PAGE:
Ah, Claire. She of the tasteful (if very dark) townhouse, of the fabulous haircut that never gets windblown, of the stunning black sheath with the deep killer neckline, the ideal thing to wear when your husband says something really too vicious, and you run off, on the spur of the moment, to your not-so-old flame in New York.
And she is the wife of the "House of Cards" hero, Frank Underwood, the conniving majority whip of the House who schemed and murdered his way to the White House, with her loving advice and consent.
Not only is she now the brand-new first lady, but she is a heroine too to feminist bloggers, due to her admission she has had three abortions, and is apologetic for none of them. The head of Planned Parenthood (in a Claire Underwood bob) showed up to pose with her, in the apparent belief that if glamorous figures sell cars, they can also be used to sell ideologies. Glamorous Claire can make abortion seem glamorous, or at least unremarkable. But there are some problems with this neat formulation that suggest they have not thought things out.
In the show's second season, we found out two different things about Claire: she had three abortions, two in her teens, and one when married to Francis; and that when in school she was raped by a classmate who becomes a high-ranking general, and then has a medal pinned on him by Francis, who by this time is gritting his teeth.
Asked by a reporter if she ever was pregnant, she collapses the three into one, which she blames on the general, brilliantly serving her in two ways: it subsumes the abortion theme into the rape and the general, and changes her from someone disapproved of voters (six out of 10 dislike late-term abortions) into one sympathized with by almost all of the public, as even most of the pro-lifers will make an exception for rape.
But even her political brilliance on this particular point obscures the problem her real-life supporters have with this fictional character: not only do Claire and Frank Underwood have no problem with late-term and/or convenience abortions (both of which make the public uneasy), they have no problems with late-term and convenience terminations performed upon people already alive.
Some time ago, the very pro-choice Barbara Boxer raised eyebrows with her statement that a baby attains the right to life "when you take it home from the hospital," but the Underwoods extend this provision by several decades at least. They have no problem with terminating the lives of people whom they deem inconvenient, not only after viability, but a great many years after birth.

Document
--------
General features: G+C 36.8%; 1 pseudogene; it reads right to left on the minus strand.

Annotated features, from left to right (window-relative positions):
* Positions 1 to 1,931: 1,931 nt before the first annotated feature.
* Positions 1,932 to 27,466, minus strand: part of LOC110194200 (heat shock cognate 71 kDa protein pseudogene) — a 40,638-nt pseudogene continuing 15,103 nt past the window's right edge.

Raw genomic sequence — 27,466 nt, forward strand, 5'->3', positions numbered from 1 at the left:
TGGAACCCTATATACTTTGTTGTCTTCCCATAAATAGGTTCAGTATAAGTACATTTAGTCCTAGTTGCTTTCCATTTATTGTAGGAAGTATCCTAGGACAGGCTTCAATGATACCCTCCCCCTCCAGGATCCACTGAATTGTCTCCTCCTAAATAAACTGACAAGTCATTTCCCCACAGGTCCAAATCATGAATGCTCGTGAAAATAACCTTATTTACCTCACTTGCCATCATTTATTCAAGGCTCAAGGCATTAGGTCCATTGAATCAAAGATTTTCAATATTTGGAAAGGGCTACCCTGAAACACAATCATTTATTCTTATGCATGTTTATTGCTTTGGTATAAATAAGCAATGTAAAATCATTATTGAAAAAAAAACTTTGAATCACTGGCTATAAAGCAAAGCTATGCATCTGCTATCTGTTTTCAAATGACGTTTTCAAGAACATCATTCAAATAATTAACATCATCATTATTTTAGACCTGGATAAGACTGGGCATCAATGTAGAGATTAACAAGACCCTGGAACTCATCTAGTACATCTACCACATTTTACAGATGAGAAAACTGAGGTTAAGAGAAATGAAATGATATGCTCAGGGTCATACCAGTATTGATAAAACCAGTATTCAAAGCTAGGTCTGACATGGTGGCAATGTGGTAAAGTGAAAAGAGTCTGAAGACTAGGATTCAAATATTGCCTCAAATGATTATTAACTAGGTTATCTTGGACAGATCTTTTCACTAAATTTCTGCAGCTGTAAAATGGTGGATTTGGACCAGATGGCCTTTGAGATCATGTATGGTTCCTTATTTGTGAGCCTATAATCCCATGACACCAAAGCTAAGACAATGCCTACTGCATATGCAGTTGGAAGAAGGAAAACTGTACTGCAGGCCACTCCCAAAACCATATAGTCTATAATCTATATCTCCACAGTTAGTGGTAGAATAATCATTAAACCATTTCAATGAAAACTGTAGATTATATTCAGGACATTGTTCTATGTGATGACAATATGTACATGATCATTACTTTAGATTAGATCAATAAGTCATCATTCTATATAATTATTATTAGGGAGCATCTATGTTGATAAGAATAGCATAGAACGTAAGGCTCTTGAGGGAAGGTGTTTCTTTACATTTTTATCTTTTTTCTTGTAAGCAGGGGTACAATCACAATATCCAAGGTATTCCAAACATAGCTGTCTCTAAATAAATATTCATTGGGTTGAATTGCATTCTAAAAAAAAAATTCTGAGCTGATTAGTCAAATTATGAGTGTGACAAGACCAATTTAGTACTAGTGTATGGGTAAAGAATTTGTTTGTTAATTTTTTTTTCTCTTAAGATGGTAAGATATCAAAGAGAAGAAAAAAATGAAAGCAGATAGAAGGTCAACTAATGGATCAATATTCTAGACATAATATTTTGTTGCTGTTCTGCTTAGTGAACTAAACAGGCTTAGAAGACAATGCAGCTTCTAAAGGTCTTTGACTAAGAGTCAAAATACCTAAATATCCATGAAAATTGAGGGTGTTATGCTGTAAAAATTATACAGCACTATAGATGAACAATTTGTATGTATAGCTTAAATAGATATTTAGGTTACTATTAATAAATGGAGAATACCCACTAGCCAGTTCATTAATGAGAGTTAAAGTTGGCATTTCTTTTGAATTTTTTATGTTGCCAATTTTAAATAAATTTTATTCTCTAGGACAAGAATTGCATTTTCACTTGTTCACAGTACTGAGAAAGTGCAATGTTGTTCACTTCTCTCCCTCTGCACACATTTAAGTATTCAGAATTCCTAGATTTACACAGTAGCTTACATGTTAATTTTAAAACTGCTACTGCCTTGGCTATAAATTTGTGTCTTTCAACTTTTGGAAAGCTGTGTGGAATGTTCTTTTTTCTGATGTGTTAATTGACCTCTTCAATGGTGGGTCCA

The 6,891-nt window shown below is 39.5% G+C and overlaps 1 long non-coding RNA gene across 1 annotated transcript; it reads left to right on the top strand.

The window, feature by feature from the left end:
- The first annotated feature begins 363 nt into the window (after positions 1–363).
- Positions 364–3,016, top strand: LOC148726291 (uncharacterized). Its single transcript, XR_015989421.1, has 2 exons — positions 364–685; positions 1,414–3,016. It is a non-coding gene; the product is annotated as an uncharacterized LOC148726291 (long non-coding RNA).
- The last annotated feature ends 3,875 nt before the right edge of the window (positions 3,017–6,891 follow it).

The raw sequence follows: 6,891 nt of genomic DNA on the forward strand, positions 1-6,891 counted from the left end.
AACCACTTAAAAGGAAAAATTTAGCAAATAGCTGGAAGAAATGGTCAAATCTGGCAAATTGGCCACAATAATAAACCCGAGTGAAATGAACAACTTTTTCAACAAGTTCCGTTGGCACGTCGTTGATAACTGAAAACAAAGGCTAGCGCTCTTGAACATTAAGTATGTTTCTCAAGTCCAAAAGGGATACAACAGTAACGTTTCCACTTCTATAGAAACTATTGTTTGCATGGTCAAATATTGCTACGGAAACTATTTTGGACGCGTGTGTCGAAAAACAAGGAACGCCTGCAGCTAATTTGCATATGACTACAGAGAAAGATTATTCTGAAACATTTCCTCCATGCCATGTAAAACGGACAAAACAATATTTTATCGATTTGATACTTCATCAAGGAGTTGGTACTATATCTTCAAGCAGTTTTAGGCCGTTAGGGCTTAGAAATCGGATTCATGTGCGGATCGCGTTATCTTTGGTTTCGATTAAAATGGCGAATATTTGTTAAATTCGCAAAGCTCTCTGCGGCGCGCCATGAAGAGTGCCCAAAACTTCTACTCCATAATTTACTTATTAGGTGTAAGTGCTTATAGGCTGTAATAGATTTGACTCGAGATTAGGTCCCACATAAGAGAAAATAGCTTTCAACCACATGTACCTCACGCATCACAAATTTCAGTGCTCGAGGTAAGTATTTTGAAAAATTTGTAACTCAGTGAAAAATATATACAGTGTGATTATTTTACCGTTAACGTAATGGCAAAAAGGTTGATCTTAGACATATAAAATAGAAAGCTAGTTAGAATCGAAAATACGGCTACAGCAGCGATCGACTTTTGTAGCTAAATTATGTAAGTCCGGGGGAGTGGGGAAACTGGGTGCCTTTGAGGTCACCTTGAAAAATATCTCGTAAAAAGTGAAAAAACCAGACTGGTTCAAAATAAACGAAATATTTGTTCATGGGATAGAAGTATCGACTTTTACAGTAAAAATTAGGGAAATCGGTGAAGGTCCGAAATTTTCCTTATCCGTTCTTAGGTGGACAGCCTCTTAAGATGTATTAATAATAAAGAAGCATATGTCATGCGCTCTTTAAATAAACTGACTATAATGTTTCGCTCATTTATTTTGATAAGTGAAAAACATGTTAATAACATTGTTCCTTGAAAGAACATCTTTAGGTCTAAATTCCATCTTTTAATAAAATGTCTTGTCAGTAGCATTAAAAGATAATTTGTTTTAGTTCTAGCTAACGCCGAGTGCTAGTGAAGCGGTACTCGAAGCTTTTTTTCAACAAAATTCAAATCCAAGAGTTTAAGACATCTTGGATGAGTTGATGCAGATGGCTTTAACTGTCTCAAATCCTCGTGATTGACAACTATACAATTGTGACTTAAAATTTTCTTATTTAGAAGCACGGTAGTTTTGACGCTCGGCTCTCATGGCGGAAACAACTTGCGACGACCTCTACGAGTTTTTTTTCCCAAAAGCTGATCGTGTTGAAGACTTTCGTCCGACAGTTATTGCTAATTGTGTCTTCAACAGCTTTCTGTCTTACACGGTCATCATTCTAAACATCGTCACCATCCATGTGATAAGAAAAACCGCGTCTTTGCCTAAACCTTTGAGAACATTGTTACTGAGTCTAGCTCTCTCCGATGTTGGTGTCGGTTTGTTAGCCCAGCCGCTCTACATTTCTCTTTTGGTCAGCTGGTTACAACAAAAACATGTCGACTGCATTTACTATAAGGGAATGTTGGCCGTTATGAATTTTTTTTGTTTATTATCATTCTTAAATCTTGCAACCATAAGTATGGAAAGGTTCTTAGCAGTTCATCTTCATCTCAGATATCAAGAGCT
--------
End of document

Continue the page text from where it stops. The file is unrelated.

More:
Peter Russo, the congressman, was terminated (gassed to death in the garage of his building) at age 36, as the program informed us, and Zoe Barnes, the journalist who suspected the truth about Peter (and was about 10 years his junior) was pushed into the path of a train.
No one could say that they couldn’t feel pain or hadn’t achieved viability: they could feed, clean, and clothe themselves, have affairs, bring in a paycheck, and hold down a job. Claire didn’t kill either, and may not have known what happened to Peter, but she certainly knew and approved of what happened to Zoe.
She also told an ex-colleague she was willing to "let your child wither and die inside you" if it served her own interests. Is this the woman Planned Parenthood thinks is a credible spokesman to tell people abortion is fine?
If you're trying to argue with people who are saying "abortion is murder," it doesn't help if your spokesmen are actual killers. Perhaps this deserves some more thought.Noemie Emery, a Washington Examiner columnist, is a contributing editor to The Weekly Standard and author of "Great Expectations: The Troubled Lives of Political Families."